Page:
- Brazil pledged on Sunday to slash greenhouse gas emissions by 43 per cent by 2030 as its contribution to a United Nations climate agreement, but said it will include reductions from past efforts against deforestation to help it reach the target.
- The targets set by President Dilma Rousseff are more ambitious than those of most developed countries and the nation is confident that it will not need external support to achieve them.
- Further, President Rousseff reaffirmed the country’s commitment to ending illegal deforestation in the Amazon, as stated during a joint announcement with US President Barack Obama in June, but fell short of declaring a freeze on deforestation in general as many environmental groups had sought.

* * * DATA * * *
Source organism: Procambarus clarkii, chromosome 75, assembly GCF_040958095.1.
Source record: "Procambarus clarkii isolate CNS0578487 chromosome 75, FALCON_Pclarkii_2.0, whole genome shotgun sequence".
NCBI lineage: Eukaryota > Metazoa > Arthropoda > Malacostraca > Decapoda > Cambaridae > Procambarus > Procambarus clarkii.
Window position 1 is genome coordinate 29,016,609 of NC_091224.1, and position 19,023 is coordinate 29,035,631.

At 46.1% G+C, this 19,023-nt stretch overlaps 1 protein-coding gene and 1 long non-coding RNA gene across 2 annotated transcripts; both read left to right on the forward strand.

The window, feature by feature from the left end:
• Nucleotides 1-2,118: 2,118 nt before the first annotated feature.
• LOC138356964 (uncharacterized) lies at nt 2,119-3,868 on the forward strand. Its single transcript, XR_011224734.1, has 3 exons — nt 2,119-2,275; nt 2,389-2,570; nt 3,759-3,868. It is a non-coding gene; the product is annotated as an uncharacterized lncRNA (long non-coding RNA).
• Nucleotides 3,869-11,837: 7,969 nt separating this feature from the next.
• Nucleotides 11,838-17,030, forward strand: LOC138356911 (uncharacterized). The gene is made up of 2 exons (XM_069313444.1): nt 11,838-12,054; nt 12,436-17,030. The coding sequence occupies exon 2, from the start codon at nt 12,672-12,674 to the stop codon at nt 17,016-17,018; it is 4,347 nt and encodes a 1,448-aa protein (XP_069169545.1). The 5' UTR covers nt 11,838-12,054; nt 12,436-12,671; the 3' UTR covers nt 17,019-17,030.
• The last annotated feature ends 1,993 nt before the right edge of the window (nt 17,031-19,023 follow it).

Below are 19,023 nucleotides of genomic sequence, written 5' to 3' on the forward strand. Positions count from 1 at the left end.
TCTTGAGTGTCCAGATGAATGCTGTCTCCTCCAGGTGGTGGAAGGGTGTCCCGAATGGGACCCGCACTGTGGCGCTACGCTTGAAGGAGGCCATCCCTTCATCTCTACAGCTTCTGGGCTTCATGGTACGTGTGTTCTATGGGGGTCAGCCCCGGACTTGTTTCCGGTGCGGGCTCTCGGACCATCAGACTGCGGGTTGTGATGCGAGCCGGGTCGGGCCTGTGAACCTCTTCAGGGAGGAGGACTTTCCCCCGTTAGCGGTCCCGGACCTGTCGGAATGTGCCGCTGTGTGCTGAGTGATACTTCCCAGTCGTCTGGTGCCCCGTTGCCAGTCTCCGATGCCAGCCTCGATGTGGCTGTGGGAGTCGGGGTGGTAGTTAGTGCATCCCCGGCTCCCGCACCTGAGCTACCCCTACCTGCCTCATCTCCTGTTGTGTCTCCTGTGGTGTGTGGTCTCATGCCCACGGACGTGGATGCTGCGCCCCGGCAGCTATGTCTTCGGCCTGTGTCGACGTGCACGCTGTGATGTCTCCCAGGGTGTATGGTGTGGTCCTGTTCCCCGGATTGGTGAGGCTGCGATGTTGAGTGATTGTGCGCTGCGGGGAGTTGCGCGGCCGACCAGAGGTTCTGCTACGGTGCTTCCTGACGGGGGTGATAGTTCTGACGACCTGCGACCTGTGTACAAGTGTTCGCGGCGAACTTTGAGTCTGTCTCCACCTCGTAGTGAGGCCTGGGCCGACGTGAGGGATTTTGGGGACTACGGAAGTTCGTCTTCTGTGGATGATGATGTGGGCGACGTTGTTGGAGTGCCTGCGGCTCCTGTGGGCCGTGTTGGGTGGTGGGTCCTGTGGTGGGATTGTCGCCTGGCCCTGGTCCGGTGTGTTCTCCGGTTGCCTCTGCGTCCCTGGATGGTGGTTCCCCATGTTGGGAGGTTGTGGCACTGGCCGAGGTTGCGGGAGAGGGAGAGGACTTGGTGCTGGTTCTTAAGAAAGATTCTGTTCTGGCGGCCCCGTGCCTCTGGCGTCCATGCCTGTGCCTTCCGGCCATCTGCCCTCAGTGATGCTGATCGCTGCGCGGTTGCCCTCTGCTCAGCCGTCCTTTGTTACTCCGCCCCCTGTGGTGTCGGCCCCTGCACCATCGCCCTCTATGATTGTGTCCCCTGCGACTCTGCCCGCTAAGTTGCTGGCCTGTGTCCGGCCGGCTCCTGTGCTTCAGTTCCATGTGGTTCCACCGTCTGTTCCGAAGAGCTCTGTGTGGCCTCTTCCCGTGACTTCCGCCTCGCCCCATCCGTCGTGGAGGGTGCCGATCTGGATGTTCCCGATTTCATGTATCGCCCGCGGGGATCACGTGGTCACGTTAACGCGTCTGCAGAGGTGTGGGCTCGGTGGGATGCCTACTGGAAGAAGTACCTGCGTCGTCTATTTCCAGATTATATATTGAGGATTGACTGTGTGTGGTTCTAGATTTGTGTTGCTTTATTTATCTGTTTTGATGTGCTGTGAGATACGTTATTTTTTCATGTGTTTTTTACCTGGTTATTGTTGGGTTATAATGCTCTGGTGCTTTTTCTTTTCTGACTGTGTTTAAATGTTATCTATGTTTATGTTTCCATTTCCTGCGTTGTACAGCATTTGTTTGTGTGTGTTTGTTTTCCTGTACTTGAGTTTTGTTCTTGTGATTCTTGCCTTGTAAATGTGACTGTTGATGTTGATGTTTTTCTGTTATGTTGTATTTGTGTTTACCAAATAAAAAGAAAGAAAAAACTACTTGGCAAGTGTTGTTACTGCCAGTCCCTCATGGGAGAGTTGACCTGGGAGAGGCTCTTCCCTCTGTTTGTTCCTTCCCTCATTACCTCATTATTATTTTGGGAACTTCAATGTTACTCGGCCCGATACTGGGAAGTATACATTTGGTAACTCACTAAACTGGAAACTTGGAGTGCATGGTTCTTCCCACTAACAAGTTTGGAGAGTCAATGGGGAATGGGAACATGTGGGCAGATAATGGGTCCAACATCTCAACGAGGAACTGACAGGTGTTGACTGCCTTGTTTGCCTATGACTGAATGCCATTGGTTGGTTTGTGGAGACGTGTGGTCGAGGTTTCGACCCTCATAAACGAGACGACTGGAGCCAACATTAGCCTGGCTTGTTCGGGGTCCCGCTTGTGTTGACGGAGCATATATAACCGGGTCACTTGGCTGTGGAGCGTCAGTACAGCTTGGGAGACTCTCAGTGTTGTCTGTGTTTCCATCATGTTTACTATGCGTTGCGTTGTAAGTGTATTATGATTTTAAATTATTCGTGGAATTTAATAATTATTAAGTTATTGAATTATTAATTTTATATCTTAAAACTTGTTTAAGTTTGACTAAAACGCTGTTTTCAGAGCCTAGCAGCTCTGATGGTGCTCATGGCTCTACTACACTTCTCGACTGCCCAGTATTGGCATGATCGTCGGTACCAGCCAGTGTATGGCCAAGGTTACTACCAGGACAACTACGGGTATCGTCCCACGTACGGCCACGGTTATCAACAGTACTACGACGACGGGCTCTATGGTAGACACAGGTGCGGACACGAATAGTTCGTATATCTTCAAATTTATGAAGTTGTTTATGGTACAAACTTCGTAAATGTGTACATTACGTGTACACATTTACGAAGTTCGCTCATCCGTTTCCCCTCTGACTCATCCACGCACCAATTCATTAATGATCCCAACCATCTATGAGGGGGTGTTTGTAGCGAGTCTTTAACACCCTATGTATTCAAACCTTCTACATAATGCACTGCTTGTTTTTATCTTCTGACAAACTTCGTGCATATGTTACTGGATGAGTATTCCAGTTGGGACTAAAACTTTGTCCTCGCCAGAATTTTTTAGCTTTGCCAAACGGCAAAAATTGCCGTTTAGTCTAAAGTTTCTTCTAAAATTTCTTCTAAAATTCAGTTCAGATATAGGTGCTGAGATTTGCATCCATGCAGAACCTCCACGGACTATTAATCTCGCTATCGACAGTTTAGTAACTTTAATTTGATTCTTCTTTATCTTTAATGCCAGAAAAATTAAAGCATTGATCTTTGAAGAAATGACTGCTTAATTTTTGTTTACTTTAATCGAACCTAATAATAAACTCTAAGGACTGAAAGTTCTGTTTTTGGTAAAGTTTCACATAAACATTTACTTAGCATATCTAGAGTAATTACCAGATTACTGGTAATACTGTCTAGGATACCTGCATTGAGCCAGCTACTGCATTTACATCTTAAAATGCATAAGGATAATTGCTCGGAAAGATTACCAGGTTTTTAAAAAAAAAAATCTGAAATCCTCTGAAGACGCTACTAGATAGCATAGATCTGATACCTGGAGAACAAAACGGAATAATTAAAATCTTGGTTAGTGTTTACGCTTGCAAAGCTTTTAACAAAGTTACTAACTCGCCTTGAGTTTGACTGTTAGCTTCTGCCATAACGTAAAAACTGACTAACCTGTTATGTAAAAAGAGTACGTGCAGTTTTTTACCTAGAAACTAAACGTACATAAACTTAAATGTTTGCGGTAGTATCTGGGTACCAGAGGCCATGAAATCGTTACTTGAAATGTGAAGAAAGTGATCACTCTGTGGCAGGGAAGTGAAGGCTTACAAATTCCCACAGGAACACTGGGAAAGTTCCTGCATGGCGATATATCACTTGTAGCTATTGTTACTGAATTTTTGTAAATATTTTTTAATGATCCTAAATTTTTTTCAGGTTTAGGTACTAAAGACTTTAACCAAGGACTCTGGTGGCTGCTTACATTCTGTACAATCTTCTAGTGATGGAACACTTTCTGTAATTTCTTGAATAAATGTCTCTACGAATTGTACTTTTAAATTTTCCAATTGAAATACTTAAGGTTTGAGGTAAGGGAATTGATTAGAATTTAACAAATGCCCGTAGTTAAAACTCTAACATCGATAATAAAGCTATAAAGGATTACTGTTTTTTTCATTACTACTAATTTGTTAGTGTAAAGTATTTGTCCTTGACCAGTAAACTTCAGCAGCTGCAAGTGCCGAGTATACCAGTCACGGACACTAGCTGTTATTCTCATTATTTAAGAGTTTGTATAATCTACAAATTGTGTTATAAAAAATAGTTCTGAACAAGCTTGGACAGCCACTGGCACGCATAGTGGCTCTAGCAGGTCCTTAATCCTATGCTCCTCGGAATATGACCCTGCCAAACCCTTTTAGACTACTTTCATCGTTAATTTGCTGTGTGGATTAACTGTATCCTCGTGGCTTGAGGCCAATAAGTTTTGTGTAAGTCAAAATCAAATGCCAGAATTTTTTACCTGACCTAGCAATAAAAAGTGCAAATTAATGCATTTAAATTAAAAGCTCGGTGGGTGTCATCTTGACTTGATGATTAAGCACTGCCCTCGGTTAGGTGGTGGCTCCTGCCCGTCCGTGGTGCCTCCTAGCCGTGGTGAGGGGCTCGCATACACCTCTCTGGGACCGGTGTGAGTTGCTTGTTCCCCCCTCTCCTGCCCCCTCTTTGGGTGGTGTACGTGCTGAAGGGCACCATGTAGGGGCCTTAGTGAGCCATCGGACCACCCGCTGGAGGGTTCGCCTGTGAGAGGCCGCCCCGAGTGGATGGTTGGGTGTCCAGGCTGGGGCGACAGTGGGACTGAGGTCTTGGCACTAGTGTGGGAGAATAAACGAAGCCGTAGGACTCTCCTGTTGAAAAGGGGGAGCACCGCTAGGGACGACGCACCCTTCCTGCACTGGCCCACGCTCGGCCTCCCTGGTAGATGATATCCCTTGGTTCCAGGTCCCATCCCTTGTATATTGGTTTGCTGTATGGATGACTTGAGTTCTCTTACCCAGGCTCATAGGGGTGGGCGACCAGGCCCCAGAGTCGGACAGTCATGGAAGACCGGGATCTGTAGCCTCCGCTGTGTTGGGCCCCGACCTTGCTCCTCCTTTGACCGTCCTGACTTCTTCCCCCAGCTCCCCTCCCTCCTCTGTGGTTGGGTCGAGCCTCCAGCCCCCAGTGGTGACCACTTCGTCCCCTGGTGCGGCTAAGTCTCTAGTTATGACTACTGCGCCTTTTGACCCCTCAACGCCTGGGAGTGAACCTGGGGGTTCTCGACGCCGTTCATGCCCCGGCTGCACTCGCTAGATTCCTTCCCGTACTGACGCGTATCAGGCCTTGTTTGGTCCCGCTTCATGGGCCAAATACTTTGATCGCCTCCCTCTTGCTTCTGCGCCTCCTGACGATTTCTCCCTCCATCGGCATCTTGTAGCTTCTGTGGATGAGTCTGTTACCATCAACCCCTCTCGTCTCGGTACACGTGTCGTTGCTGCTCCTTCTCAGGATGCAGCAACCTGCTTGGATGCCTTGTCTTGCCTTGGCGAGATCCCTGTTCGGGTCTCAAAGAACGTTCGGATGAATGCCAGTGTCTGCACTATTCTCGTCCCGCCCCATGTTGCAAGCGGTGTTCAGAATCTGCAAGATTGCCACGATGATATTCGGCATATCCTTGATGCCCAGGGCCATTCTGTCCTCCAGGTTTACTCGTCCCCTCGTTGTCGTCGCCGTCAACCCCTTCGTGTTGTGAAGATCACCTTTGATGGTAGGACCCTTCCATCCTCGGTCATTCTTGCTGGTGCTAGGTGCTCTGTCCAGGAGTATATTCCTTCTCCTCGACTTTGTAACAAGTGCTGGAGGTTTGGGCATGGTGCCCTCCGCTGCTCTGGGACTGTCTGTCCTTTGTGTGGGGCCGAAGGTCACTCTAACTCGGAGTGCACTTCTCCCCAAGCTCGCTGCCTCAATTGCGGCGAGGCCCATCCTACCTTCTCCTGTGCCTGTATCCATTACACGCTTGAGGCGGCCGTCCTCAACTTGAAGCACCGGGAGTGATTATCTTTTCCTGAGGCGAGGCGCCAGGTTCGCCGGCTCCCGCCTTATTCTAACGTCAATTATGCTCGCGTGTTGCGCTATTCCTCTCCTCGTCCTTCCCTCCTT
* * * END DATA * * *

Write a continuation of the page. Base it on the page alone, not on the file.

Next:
- There has been a persistent deadlock in environmental pledges by countries amongst the developing and developed nations as both cite the others lack of effort as reasons for their own low targets.
- The targets are sometimes used as a tool by the developed countries to restrict the development of the developing nations.
- In light of the recent climate change promises made by all the countries with the SDGs it is heartening to see one of the developing countries break the deadlock and lead the way by setting bold standards which will hopefully be emulated by the rest of the world.
News Item Compiled by Girish Deepak